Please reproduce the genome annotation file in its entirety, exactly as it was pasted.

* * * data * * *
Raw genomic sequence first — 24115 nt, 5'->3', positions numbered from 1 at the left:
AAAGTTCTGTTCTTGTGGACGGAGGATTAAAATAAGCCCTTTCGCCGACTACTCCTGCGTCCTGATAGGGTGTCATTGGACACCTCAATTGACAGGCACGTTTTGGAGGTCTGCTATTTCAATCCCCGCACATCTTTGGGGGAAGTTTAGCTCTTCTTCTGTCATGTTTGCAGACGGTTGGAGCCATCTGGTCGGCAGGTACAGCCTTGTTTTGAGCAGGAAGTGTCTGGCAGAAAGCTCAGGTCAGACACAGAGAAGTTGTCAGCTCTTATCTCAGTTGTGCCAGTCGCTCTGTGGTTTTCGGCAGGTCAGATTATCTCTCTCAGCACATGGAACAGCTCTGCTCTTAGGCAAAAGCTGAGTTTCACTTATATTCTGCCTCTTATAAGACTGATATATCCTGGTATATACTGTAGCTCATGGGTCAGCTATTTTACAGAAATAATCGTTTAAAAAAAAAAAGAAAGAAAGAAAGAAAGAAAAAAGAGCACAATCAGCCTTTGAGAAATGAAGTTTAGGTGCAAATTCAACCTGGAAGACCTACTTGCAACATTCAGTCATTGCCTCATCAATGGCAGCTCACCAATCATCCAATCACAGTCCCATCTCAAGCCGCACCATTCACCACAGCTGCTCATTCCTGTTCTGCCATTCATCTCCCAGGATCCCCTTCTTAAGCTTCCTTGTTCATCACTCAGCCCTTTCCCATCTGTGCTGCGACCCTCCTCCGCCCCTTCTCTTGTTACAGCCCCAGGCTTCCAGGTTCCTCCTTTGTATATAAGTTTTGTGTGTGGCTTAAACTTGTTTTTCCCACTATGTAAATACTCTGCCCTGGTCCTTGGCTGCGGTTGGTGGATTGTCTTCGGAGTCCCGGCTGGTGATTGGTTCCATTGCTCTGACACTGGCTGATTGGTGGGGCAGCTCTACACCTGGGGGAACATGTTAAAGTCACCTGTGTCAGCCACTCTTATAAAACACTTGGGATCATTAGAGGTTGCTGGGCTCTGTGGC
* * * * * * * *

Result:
Raw genomic sequence first — 24115 nt, 5'->3', positions numbered from 1 at the left:
AAAGTTCTGTTCTTGTGGACGGAGGATTAAAATAAGCCCTTTCGCCGACTACTCCTGCGTCCTGATAGGGTGTCATTGGACACCTCAATTGACAGGCACGTTTTGGAGGTCTGCTATTTCAATCCCCGCACATCTTTGGGGGAAGTTTAGCTCTTCTTCTGTCATGTTTGCAGACGGTTGGAGCCATCTGGTCGGCAGGTACAGCCTTGTTTTGAGCAGGAAGTGTCTGGCAGAAAGCTCAGGTCAGACACAGAGAAGTTGTCAGCTCTTATCTCAGTTGTGCCAGTCGCTCTGTGGTTTTCGGCAGGTCAGATTATCTCTCTCAGCACATGGAACAGCTCTGCTCTTAGGCAAAAGCTGAGTTTCACTTATATTCTGCCTCTTATAAGACTGATATATCCTGGTATATACTGTAGCTCATGGGTCAGCTATTTTACAGAAATAATCGTTTAAAAAAAAAAAGAAAGAAAGAAAGAAAGAAAAAAGAGCACAATCAGCCTTTGAGAAATGAAGTTTAGGTGCAAATTCAACCTGGAAGACCTACTTGCAACATTCAGTCATTGCCTCATCAATGGCAGCTCACCAATCATCCAATCACAGTCCCATCTCAAGCCGCACCATTCACCACAGCTGCTCATTCCTGTTCTGCCATTCATCTCCCAGGATCCCCTTCTTAAGCTTCCTTGTTCATCACTCAGCCCTTTCCCATCTGTGCTGCGACCCTCCTCCGCCCCTTCTCTTGTTACAGCCCCAGGCTTCCAGGTTCCTCCTTTGTATATAAGTTTTGTGTGTGGCTTAAACTTGTTTTTCCCACTATGTAAATACTCTGCCCTGGTCCTTGGCTGCGGTTGGTGGATTGTCTTCGGAGTCCCGGCTGGTGATTGGTTCCATTGCTCTGACACTGGCTGATTGGTGGGGCAGCTCTACACCTGGGGGAACATGTTAAAGTCACCTGTGTCAGCCACTCTTATAAAACACTTGGGATCATTAGAGGTTGCTGGGCTCTGTGGC